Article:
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Forging a new shield

Author: Project on National Security Reform.; Center for the Study of the Presidency.
Publisher: Arlington, VA : Center for the Study of the Presidency, Project on National Security Reform, [2008]
Edition/Format:   Book : Document : National government publication   Computer File : EnglishView all editions and formats
Database:WorldCat
Summary:
The legacy structures and processes of a national security system that is now more than 60 years old no longer help American leaders to formulate coherent national strategy. 1. The system is grossly imbalanced. It supports strong departmental capabilities at the expense of integrating mechanisms. 2. Resources allocated to departments and agencies are shaped by their narrowly defined core mandates rather than broader  Read more...
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Details

Material Type: Document, Government publication, National government publication, Internet resource
Document Type: Book, Computer File, Internet Resource
All Authors / Contributors: Project on National Security Reform.; Center for the Study of the Presidency.
OCLC Number: 276988282
Notes: Title from title screen (viewed Jan. 14, 2009).
"November 2008."
Preserved in the OCLC Digital Archive. Harvested from http://www.pnsr.org/data/files/pnsr_forging_a_new_shield_report.pdf on Dec. 5, 2008.
Description: 1 electronic tetx : digital, PDF file.
Details: System requirements: Adobe Acrobat Reader.; Mode of access: Internet from the Project on National Security Reform web site. Address as of 12/12/08: http://www.pnsr.org/data/files/pnsr%5Fforging%5Fa%5Fnew%5Fshield%5Freport.pdf; current access available via PURL.
Responsibility: Project on National Security Reform.
More information:

Abstract:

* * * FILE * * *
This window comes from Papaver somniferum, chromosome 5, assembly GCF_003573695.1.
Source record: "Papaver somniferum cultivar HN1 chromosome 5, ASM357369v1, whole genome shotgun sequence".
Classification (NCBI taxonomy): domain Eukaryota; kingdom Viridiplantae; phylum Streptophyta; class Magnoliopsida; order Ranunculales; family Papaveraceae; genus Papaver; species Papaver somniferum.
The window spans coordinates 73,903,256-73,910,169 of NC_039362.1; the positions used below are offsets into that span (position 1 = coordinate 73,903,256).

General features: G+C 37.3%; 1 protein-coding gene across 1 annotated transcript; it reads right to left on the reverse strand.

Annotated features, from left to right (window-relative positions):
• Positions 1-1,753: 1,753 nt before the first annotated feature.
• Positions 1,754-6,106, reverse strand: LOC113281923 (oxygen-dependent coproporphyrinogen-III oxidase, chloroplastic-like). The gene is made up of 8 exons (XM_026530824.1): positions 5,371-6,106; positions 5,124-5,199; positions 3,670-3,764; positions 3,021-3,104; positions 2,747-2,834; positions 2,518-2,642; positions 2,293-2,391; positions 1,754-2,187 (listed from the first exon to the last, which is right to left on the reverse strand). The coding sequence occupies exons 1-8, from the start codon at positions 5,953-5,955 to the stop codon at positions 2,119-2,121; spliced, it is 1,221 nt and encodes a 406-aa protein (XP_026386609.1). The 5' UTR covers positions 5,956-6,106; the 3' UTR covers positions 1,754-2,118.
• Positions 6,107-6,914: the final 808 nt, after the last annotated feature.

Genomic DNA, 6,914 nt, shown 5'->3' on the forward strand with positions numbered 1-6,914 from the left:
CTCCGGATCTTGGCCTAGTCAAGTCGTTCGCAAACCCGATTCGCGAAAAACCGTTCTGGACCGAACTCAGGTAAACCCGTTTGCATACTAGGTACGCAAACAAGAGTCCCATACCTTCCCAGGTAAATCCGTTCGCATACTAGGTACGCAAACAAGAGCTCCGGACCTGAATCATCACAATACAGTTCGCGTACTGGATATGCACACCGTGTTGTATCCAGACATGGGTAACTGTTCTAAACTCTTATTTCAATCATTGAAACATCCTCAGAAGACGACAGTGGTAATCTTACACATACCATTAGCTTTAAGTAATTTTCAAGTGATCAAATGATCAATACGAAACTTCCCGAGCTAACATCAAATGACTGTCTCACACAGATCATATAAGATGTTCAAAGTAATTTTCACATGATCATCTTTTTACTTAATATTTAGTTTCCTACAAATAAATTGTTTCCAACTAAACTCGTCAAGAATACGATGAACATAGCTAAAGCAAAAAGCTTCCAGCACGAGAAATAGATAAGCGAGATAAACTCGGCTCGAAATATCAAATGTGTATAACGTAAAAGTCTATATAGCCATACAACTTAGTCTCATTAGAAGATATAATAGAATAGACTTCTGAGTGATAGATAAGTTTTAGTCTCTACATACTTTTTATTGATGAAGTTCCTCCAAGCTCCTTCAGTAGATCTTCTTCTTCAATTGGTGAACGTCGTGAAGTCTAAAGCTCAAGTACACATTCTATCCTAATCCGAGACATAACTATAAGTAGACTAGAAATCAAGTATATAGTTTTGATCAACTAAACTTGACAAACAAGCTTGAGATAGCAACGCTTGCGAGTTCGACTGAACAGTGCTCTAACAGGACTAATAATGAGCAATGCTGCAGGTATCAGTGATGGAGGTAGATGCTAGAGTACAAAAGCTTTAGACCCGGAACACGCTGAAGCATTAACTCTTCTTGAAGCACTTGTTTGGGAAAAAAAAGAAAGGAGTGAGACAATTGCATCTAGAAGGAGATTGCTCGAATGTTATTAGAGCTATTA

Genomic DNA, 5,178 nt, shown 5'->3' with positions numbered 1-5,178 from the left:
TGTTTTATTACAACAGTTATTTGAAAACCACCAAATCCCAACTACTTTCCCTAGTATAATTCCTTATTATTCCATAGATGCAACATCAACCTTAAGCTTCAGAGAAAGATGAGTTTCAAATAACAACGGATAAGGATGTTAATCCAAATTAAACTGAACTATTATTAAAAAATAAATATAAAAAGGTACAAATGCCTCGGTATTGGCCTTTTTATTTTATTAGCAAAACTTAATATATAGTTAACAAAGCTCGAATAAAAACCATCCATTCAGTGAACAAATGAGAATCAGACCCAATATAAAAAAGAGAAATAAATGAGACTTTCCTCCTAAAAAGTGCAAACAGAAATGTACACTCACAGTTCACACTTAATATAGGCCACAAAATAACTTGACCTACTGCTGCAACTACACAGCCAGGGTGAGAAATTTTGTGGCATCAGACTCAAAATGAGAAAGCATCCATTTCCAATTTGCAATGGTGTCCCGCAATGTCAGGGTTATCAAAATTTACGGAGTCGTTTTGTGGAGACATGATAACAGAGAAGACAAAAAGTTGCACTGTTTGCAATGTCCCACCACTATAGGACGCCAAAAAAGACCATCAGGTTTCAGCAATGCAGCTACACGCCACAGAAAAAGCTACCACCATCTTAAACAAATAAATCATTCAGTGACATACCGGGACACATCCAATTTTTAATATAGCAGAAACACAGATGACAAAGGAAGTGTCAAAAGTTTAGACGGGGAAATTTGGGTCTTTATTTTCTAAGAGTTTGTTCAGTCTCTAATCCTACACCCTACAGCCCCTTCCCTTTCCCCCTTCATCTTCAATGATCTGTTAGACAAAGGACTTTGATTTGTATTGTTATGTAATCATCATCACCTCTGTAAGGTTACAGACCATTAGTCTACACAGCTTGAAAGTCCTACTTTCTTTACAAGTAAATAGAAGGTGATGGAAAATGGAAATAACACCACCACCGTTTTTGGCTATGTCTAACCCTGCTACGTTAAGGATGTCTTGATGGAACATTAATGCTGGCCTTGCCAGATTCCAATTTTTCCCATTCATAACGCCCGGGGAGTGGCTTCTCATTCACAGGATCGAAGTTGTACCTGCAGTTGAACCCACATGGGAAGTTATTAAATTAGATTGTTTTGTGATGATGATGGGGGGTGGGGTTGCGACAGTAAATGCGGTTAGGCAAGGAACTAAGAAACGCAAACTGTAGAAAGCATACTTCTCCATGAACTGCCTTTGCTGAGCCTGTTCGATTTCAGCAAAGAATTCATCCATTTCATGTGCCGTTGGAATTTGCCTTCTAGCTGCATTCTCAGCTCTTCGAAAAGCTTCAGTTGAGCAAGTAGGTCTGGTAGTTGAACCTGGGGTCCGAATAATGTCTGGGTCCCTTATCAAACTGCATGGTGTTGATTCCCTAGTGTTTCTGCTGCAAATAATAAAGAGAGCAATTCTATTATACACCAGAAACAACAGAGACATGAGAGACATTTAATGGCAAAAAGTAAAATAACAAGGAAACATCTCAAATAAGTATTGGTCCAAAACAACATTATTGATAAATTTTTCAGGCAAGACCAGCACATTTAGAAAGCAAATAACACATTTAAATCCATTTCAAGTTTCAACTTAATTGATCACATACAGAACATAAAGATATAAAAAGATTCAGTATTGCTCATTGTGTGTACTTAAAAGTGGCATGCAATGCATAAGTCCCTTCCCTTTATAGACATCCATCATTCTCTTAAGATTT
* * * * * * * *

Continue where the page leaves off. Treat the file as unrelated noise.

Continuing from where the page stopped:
The legacy structures and processes of a national security system that is now more than 60 years old no longer help American leaders to formulate coherent national strategy. 1. The system is grossly imbalanced. It supports strong departmental capabilities at the expense of integrating mechanisms. 2. Resources allocated to departments and agencies are shaped by their narrowly defined core mandates rather than broader national missions. 3. The need for presidential integration to compensate for the systemic inability to adequately integrate or resource missions overly centralizes issue management and overburdens the White House. 4. A burdened White House cannot manage the national security system as a whole to be agile and collaborative at any time, but it is particularly vulnerable to breakdown during the protracted transition periods between administrations. 5. Congress provides resources and conducts oversight in ways that reinforce the first four problems and make improving performance extremely difficult. Taken together, the basic deficiency of the current national security system is that parochial departmental and agency interests, reinforced by Congress, paralyze interagency cooperation even as the variety, speed, and complexity of emerging security issues prevent the White House from effectively controlling the system. The White House bottleneck, in particular, prevents the system from reliably marshaling the needed but disparate skills and expertise from wherever they may be found in government, and from providing the resources to match the skills. That bottleneck, in short, makes it all but impossible to bring human and material assets together into a coherent operational ensemble. Moreover, because an excessively hierarchical national security system does not know what it knows as a whole, it also cannot achieve the necessary unity of effort and command to exploit opportunities.

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